Thanks to our fantastic volunteer Graham for his report and photos from Sunday's 'hides & trails':
Although there were a few showers it was mostly dry at PB yesterday. There were a good number of visitors and plenty of wildlife highlights.
At Fattengates Courtyard I met Mark, one of our regular visitors. He showed me a photo of a golden-ringed dragonfly that he had taken last Wednesday from the path near the turning to Fattengates. Near Simm’s Pond I saw my first small skipper and marbled white of the year.
At the gate near West Mead I again joined Mark, who had found a distant cuckoo and a second calendar year peregrine. Sadly, these were too far away to photograph, but I was able to show the peregrine to a few other visitors.
After a spell in Winpenny Hide (fairly full of visitors because of the rain) I went to the ditch dipping ponds. There were several blue-tailed damselflies there, including examples of different colour forms of female.
Female blue-tailed damselflies showing different colour forms.
Very close to the left hand dipping platform the rain had made a funnel type spider’s web very obvious to see. This was occupied by what I believe to be a labyrinth spider (Agelena labyrinthica).
Along Adder Alley I found two male variable damselflies, so this is clearly a good spot to check out all the ‘blues’.
Male variable damselfly.
After finding the second variable I noticed a couple of visitors back along the path looking at something on the ground. When I went back to enquire about what they were looking at they said they thought they had found a purple hairstreak, and I was able to confirm this when I saw this very smart looking female.
Purple hairstreak butterfly
It shortly flew up to perch by the path at head height giving the opportunity to get some shots of the underwing.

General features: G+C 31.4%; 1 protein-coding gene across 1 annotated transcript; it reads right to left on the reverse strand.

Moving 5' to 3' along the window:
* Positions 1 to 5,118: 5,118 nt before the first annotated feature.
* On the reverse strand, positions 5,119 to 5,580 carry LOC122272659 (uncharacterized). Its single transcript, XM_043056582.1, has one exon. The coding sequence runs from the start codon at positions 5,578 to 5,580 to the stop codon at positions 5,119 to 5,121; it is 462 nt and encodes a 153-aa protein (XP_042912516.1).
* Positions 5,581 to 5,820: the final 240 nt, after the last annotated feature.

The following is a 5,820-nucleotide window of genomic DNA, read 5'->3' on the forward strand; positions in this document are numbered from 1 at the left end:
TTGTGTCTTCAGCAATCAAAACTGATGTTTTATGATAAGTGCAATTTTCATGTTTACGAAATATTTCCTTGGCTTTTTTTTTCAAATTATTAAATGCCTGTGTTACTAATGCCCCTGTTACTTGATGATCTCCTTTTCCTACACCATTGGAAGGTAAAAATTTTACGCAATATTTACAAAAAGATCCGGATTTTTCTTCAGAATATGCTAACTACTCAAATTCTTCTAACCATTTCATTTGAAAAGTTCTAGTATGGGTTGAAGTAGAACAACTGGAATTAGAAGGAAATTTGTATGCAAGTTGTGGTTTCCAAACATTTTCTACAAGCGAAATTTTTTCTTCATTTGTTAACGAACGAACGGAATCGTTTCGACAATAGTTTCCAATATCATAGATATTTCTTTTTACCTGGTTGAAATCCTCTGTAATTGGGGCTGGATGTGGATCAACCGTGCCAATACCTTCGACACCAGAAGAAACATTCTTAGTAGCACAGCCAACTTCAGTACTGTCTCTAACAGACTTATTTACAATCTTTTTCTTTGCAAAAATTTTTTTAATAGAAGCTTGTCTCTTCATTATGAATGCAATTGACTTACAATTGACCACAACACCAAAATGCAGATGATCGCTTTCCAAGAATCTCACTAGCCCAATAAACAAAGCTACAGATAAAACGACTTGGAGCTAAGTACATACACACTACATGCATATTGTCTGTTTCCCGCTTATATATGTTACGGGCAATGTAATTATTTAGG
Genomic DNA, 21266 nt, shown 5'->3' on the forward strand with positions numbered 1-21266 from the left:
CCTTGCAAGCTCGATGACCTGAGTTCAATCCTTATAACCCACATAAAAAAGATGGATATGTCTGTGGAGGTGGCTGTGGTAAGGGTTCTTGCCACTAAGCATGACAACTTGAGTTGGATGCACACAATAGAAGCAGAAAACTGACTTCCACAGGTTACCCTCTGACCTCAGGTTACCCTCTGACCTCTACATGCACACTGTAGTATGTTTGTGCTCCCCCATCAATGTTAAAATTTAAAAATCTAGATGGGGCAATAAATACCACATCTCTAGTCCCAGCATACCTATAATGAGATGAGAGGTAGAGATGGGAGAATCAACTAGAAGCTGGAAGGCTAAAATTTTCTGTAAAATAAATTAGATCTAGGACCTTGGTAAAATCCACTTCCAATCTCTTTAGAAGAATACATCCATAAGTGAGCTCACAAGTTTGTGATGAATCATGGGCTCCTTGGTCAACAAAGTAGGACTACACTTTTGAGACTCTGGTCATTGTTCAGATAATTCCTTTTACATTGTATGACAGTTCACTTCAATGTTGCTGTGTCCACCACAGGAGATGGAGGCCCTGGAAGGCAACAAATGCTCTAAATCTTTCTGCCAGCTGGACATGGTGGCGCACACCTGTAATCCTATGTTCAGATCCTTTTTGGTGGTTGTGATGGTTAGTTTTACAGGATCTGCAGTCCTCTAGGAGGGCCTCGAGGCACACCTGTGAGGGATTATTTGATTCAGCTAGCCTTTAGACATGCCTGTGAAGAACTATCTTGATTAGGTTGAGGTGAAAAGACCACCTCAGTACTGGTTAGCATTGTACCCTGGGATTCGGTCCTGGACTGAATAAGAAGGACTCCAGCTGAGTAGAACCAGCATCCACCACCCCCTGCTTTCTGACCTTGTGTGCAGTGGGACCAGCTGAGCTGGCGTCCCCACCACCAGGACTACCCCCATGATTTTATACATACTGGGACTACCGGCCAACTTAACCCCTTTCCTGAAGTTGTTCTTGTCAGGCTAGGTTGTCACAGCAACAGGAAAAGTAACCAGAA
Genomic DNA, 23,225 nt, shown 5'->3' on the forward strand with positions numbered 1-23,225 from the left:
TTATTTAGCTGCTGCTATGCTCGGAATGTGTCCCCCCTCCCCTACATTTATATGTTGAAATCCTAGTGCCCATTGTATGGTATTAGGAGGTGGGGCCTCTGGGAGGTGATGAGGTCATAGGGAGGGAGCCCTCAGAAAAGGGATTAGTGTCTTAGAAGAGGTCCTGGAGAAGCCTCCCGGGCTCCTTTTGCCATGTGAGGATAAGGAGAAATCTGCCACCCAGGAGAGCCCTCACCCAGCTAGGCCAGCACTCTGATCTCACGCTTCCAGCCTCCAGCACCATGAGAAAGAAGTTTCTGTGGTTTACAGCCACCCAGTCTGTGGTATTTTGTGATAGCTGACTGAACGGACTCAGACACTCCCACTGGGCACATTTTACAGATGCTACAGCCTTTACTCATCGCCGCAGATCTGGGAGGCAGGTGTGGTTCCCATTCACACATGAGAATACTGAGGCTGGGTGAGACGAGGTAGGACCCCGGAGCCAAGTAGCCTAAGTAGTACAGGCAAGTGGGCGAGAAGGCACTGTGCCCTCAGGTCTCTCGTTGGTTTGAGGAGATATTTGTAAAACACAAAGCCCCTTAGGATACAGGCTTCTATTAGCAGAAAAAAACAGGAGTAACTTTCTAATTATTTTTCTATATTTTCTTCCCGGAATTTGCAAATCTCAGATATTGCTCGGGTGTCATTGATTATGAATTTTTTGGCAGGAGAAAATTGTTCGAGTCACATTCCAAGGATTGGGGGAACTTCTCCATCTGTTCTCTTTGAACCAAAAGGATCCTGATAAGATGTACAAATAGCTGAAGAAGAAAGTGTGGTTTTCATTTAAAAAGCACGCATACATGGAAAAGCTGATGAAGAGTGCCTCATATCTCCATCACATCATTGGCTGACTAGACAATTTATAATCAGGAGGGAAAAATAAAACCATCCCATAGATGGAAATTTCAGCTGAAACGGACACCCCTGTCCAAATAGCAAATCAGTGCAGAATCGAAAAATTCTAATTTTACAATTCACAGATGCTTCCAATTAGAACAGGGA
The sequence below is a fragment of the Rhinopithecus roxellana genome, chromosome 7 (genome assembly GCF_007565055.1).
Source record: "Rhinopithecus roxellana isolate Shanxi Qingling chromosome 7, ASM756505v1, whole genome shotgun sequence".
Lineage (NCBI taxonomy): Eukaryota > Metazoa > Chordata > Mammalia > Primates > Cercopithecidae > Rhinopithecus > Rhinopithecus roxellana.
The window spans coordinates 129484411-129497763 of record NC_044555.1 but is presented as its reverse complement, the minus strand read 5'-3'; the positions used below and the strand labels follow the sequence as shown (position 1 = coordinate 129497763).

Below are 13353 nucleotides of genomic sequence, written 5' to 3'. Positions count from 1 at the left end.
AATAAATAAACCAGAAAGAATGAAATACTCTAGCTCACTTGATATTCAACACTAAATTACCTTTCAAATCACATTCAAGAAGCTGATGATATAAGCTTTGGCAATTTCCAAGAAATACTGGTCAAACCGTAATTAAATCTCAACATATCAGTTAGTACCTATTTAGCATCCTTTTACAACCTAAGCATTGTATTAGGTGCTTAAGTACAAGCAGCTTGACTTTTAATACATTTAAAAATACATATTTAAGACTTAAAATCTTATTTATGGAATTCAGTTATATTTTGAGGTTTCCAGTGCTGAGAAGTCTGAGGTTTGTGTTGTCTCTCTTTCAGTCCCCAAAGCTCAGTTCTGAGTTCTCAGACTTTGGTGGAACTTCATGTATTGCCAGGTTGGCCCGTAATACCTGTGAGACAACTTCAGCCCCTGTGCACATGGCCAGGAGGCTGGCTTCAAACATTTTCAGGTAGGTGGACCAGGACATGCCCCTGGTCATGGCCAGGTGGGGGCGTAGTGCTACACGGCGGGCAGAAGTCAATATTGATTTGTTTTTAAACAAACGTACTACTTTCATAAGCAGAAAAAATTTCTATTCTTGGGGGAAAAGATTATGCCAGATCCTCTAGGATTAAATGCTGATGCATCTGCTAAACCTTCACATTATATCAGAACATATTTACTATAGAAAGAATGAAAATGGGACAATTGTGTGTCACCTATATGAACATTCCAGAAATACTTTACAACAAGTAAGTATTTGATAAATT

I was also able to show it to a number of other passing visitors. Also at Adder Alley a nightingale came into view for a couple of minutes and perched on the fence. As you can see from the photo it was standing on its left leg only. It would appear that most of its right leg is missing!
Time had flown by, so I never even got as far as Hanger View, let alone Jupp’s/Nettley’s. Instead, I made another brief visit to the ditch dipping ponds, in the hope of finding a white-legged damselfly that Lydia had advised me a visitor had reported (without success). I then headed back to the Centre via the Winpenny/West Mead route. At Redstart Corner I found Mark and some other visitors watching at least three recently fledged stonechats being fed by their parents. Unfortunately, one of the young stonechats has a severely distorted bill with crossed mandibles.
I think this individual may have a lot of trouble securing its own food when its parents stop feeding it. I also took a picture of one of the other fledgelings, and this one looks in good physical shape.
Great sightings/blog! The Nightingale's leg isn't missing, the bird is just relaxing. Nightingales like to stand on one leg when doing so and males quite often sing on one leg.
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